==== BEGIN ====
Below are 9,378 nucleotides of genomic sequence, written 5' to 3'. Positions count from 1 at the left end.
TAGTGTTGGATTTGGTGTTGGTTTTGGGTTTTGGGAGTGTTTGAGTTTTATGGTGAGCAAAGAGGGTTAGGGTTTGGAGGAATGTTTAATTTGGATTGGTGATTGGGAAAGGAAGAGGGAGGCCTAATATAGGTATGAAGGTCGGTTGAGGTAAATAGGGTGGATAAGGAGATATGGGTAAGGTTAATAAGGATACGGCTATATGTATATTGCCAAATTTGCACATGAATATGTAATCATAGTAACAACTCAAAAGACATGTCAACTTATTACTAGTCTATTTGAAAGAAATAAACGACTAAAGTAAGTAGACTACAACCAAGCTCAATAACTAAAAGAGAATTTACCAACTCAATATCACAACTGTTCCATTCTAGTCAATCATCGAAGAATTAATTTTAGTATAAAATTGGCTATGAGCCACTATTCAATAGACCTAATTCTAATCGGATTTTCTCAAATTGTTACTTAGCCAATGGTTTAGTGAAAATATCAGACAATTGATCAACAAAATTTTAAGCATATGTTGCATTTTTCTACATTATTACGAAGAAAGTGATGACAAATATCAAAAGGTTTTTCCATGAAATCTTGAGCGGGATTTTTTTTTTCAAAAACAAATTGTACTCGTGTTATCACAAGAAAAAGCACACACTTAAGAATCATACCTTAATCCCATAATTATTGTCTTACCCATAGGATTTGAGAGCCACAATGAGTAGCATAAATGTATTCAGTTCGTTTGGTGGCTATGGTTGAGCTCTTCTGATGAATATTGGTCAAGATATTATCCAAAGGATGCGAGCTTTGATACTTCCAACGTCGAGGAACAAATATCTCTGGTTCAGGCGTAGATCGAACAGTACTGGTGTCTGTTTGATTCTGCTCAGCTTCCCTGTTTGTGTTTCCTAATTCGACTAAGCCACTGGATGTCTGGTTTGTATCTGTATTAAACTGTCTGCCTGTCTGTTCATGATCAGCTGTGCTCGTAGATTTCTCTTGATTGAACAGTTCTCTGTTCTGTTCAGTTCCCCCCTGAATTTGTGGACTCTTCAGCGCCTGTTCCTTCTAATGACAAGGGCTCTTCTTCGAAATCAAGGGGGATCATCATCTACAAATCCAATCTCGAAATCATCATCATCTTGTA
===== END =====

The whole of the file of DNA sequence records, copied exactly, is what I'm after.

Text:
Below are 9,378 nucleotides of genomic sequence, written 5' to 3'. Positions count from 1 at the left end.
TAGTGTTGGATTTGGTGTTGGTTTTGGGTTTTGGGAGTGTTTGAGTTTTATGGTGAGCAAAGAGGGTTAGGGTTTGGAGGAATGTTTAATTTGGATTGGTGATTGGGAAAGGAAGAGGGAGGCCTAATATAGGTATGAAGGTCGGTTGAGGTAAATAGGGTGGATAAGGAGATATGGGTAAGGTTAATAAGGATACGGCTATATGTATATTGCCAAATTTGCACATGAATATGTAATCATAGTAACAACTCAAAAGACATGTCAACTTATTACTAGTCTATTTGAAAGAAATAAACGACTAAAGTAAGTAGACTACAACCAAGCTCAATAACTAAAAGAGAATTTACCAACTCAATATCACAACTGTTCCATTCTAGTCAATCATCGAAGAATTAATTTTAGTATAAAATTGGCTATGAGCCACTATTCAATAGACCTAATTCTAATCGGATTTTCTCAAATTGTTACTTAGCCAATGGTTTAGTGAAAATATCAGACAATTGATCAACAAAATTTTAAGCATATGTTGCATTTTTCTACATTATTACGAAGAAAGTGATGACAAATATCAAAAGGTTTTTCCATGAAATCTTGAGCGGGATTTTTTTTTTCAAAAACAAATTGTACTCGTGTTATCACAAGAAAAAGCACACACTTAAGAATCATACCTTAATCCCATAATTATTGTCTTACCCATAGGATTTGAGAGCCACAATGAGTAGCATAAATGTATTCAGTTCGTTTGGTGGCTATGGTTGAGCTCTTCTGATGAATATTGGTCAAGATATTATCCAAAGGATGCGAGCTTTGATACTTCCAACGTCGAGGAACAAATATCTCTGGTTCAGGCGTAGATCGAACAGTACTGGTGTCTGTTTGATTCTGCTCAGCTTCCCTGTTTGTGTTTCCTAATTCGACTAAGCCACTGGATGTCTGGTTTGTATCTGTATTAAACTGTCTGCCTGTCTGTTCATGATCAGCTGTGCTCGTAGATTTCTCTTGATTGAACAGTTCTCTGTTCTGTTCAGTTCCCCCCTGAATTTGTGGACTCTTCAGCGCCTGTTCCTTCTAATGACAAGGGCTCTTCTTCGAAATCAAGGGGGATCATCATCTACAAATCCAATCTCGAAATCATCATCATCTTGTA